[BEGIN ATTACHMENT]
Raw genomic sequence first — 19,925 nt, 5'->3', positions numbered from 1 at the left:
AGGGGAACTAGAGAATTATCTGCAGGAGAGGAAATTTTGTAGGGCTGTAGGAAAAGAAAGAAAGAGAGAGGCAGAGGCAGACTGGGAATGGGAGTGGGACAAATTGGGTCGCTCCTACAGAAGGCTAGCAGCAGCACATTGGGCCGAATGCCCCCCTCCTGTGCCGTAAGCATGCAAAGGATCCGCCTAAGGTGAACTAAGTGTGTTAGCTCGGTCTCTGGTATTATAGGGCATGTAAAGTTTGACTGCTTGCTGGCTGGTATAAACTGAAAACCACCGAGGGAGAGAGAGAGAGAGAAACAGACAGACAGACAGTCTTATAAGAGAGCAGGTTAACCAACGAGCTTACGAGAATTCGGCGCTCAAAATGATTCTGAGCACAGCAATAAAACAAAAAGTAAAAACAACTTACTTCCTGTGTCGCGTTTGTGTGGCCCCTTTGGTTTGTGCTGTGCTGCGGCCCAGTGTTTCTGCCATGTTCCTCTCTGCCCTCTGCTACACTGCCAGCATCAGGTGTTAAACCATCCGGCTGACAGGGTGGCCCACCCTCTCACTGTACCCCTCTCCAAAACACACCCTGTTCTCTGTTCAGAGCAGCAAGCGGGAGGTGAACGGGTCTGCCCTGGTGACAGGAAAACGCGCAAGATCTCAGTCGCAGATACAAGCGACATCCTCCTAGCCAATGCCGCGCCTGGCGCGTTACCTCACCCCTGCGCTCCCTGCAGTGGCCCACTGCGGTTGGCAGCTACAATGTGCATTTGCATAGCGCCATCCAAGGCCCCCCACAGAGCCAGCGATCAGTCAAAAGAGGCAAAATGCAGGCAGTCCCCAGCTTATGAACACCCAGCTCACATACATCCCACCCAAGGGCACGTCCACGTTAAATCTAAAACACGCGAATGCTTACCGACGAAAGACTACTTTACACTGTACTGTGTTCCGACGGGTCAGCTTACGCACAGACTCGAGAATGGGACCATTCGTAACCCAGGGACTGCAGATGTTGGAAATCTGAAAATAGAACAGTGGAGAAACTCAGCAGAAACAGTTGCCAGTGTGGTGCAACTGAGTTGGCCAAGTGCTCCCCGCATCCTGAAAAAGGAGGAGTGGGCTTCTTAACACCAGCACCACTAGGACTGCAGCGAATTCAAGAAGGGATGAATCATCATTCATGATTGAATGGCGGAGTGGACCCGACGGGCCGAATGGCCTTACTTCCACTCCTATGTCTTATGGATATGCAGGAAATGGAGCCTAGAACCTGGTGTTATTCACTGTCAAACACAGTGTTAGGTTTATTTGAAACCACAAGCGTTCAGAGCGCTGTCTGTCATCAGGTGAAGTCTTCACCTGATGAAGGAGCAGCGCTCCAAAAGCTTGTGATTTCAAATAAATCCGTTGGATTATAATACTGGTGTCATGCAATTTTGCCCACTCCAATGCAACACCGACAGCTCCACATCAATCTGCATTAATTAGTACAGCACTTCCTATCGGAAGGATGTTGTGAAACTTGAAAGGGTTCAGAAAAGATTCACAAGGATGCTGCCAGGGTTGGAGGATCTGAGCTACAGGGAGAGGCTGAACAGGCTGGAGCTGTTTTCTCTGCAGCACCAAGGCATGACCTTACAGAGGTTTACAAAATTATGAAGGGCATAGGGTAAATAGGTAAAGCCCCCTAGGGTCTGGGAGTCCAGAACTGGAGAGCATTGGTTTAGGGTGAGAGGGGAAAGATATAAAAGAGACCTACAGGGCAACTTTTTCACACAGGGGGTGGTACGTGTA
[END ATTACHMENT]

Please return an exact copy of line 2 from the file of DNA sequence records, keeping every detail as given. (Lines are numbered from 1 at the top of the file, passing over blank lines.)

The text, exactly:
AGGGGAACTAGAGAATTATCTGCAGGAGAGGAAATTTTGTAGGGCTGTAGGAAAAGAAAGAAAGAGAGAGGCAGAGGCAGACTGGGAATGGGAGTGGGACAAATTGGGTCGCTCCTACAGAAGGCTAGCAGCAGCACATTGGGCCGAATGCCCCCCTCCTGTGCCGTAAGCATGCAAAGGATCCGCCTAAGGTGAACTAAGTGTGTTAGCTCGGTCTCTGGTATTATAGGGCATGTAAAGTTTGACTGCTTGCTGGCTGGTATAAACTGAAAACCACCGAGGGAGAGAGAGAGAGAGAAACAGACAGACAGACAGTCTTATAAGAGAGCAGGTTAACCAACGAGCTTACGAGAATTCGGCGCTCAAAATGATTCTGAGCACAGCAATAAAACAAAAAGTAAAAACAACTTACTTCCTGTGTCGCGTTTGTGTGGCCCCTTTGGTTTGTGCTGTGCTGCGGCCCAGTGTTTCTGCCATGTTCCTCTCTGCCCTCTGCTACACTGCCAGCATCAGGTGTTAAACCATCCGGCTGACAGGGTGGCCCACCCTCTCACTGTACCCCTCTCCAAAACACACCCTGTTCTCTGTTCAGAGCAGCAAGCGGGAGGTGAACGGGTCTGCCCTGGTGACAGGAAAACGCGCAAGATCTCAGTCGCAGATACAAGCGACATCCTCCTAGCCAATGCCGCGCCTGGCGCGTTACCTCACCCCTGCGCTCCCTGCAGTGGCCCACTGCGGTTGGCAGCTACAATGTGCATTTGCATAGCGCCATCCAAGGCCCCCCACAGAGCCAGCGATCAGTCAAAAGAGGCAAAATGCAGGCAGTCCCCAGCTTATGAACACCCAGCTCACATACATCCCACCCAAGGGCACGTCCACGTTAAATCTAAAACACGCGAATGCTTACCGACGAAAGACTACTTTACACTGTACTGTGTTCCGACGGGTCAGCTTACGCACAGACTCGAGAATGGGACCATTCGTAACCCAGGGACTGCAGATGTTGGAAATCTGAAAATAGAACAGTGGAGAAACTCAGCAGAAACAGTTGCCAGTGTGGTGCAACTGAGTTGGCCAAGTGCTCCCCGCATCCTGAAAAAGGAGGAGTGGGCTTCTTAACACCAGCACCACTAGGACTGCAGCGAATTCAAGAAGGGATGAATCATCATTCATGATTGAATGGCGGAGTGGACCCGACGGGCCGAATGGCCTTACTTCCACTCCTATGTCTTATGGATATGCAGGAAATGGAGCCTAGAACCTGGTGTTATTCACTGTCAAACACAGTGTTAGGTTTATTTGAAACCACAAGCGTTCAGAGCGCTGTCTGTCATCAGGTGAAGTCTTCACCTGATGAAGGAGCAGCGCTCCAAAAGCTTGTGATTTCAAATAAATCCGTTGGATTATAATACTGGTGTCATGCAATTTTGCCCACTCCAATGCAACACCGACAGCTCCACATCAATCTGCATTAATTAGTACAGCACTTCCTATCGGAAGGATGTTGTGAAACTTGAAAGGGTTCAGAAAAGATTCACAAGGATGCTGCCAGGGTTGGAGGATCTGAGCTACAGGGAGAGGCTGAACAGGCTGGAGCTGTTTTCTCTGCAGCACCAAGGCATGACCTTACAGAGGTTTACAAAATTATGAAGGGCATAGGGTAAATAGGTAAAGCCCCCTAGGGTCTGGGAGTCCAGAACTGGAGAGCATTGGTTTAGGGTGAGAGGGGAAAGATATAAAAGAGACCTACAGGGCAACTTTTTCACACAGGGGGTGGTACGTGTA